The journey to Rhyl takes longer than expected and we arrive around 5pm. The sound guy has already been in touch to find out what we need in the way of mikes etc so we anticipate nice and well- managed gig. The outside of the venue is nothing if not completely depressing, although you can go round to the sea-ward side and look across the acres of beach and pretend the pavilion isn’t really there.


But it is, and inside it is not quite as bad as it looks. Massive though – the wrong sort of place for Neil – more the venue for a showband or a ballet. The hugest stage area I have ever seen. The manager is a nice friendly guy who watches the show right the way through and enjoys it even when the guitar cuts out in ‘Urban Spaceman’ – but as the sound guy points out ‘it was ok, the bass and drums were still there!!’. The monitors are all over the place as Tom keeps trying to point out, by gesticulating wildly to the desk. But the beautifully unflappable sound guy says later ‘it sounded all right to me,’ so that’s ok then. To give him his due he does say that the desk is the problem, so hopefully he will have fixed it before the next solo performer visits. There is a very small but very keen audience who chat and buy CDs but as we pack and stow the instruments, only the two teenagers on work experience from school actually help. The rest all appear again magically when the van is packed, so we tip the school kids and drive off into the night and to the Springfields hotel.

At nearly every gig we have had brilliant crews who help in every way, lifting and carrying till the last piece of luggage is stowed away in the van. As I have mentioned before, the performers, whoever they are, have usually travelled many miles to do the gig. They wind themselves up to give as good a performance as possible and then really need to wind down slowly after it. Back in the Bonzo days we had a brilliant roadie called Fred who would not let anyone else touch the instruments. He used to do all the driving and was able to get absolutely anything anyone wanted at any time of the day or night. We miss him deeply, but these days few can afford the luxury of a roadie, so when the crew stay behind to help it is really really appreciated.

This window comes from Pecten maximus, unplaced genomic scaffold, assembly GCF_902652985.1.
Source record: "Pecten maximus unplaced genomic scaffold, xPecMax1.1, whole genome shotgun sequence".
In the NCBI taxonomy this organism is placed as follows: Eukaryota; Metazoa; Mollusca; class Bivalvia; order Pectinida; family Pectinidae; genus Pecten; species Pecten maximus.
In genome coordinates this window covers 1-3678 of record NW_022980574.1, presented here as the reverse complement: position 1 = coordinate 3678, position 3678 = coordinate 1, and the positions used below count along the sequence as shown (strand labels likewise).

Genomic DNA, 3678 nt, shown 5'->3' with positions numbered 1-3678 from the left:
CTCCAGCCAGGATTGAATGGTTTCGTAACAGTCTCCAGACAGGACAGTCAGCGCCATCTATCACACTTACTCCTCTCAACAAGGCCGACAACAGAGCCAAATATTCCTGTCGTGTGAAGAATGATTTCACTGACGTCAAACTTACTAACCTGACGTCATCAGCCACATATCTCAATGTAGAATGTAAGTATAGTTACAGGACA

At the Springfields Hotel there is no locking of the swimming pool at 10pm. This is unusual for England where swimming pools everywhere are closed after ten ‘for your own safety!!!’ The night porter has already switched on the sauna so we swim and bask till we are ready for a bottle or two of bubbly. JJ and Tom stay up till the wee small hours but Neil and I are finished by about 1am. 

Neil’s thought for the day : ‘Britain is a tiny island where half the people are introspective and xenophobic whereas America is quite the reverse.’

Tom’s poem -Body  ‘ My hair is a canvas, My skin is a page, My body a temple, That I wage, War on.’